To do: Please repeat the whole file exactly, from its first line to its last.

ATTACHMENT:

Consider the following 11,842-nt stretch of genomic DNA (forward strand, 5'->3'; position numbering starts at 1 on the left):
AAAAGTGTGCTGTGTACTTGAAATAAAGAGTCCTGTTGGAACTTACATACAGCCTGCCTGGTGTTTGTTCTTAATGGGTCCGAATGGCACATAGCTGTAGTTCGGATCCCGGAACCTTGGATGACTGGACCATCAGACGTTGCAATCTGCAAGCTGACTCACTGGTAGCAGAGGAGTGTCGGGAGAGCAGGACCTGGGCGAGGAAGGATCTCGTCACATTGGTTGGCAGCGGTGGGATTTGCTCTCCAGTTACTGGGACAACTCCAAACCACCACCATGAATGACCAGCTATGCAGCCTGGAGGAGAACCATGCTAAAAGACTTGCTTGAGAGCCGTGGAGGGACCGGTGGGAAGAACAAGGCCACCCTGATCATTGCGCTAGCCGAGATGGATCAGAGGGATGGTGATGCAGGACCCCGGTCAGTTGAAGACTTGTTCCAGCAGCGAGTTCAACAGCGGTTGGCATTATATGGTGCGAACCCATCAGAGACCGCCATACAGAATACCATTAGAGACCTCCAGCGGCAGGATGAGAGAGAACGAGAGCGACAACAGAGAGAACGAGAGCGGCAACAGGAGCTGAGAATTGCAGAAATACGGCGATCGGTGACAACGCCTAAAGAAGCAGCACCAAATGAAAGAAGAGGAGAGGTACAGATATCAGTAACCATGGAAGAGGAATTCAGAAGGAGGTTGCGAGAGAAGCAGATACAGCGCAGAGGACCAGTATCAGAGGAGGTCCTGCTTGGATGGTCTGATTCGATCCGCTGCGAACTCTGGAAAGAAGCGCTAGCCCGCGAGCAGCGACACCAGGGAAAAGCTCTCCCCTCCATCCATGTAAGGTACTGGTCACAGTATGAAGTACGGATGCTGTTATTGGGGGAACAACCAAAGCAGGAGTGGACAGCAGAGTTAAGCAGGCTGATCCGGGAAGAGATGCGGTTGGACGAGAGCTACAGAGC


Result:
Consider the following 11,842-nt stretch of genomic DNA (forward strand, 5'->3'; position numbering starts at 1 on the left):
AAAAGTGTGCTGTGTACTTGAAATAAAGAGTCCTGTTGGAACTTACATACAGCCTGCCTGGTGTTTGTTCTTAATGGGTCCGAATGGCACATAGCTGTAGTTCGGATCCCGGAACCTTGGATGACTGGACCATCAGACGTTGCAATCTGCAAGCTGACTCACTGGTAGCAGAGGAGTGTCGGGAGAGCAGGACCTGGGCGAGGAAGGATCTCGTCACATTGGTTGGCAGCGGTGGGATTTGCTCTCCAGTTACTGGGACAACTCCAAACCACCACCATGAATGACCAGCTATGCAGCCTGGAGGAGAACCATGCTAAAAGACTTGCTTGAGAGCCGTGGAGGGACCGGTGGGAAGAACAAGGCCACCCTGATCATTGCGCTAGCCGAGATGGATCAGAGGGATGGTGATGCAGGACCCCGGTCAGTTGAAGACTTGTTCCAGCAGCGAGTTCAACAGCGGTTGGCATTATATGGTGCGAACCCATCAGAGACCGCCATACAGAATACCATTAGAGACCTCCAGCGGCAGGATGAGAGAGAACGAGAGCGACAACAGAGAGAACGAGAGCGGCAACAGGAGCTGAGAATTGCAGAAATACGGCGATCGGTGACAACGCCTAAAGAAGCAGCACCAAATGAAAGAAGAGGAGAGGTACAGATATCAGTAACCATGGAAGAGGAATTCAGAAGGAGGTTGCGAGAGAAGCAGATACAGCGCAGAGGACCAGTATCAGAGGAGGTCCTGCTTGGATGGTCTGATTCGATCCGCTGCGAACTCTGGAAAGAAGCGCTAGCCCGCGAGCAGCGACACCAGGGAAAAGCTCTCCCCTCCATCCATGTAAGGTACTGGTCACAGTATGAAGTACGGATGCTGTTATTGGGGGAACAACCAAAGCAGGAGTGGACAGCAGAGTTAAGCAGGCTGATCCGGGAAGAGATGCGGTTGGACGAGAGCTACAGAGC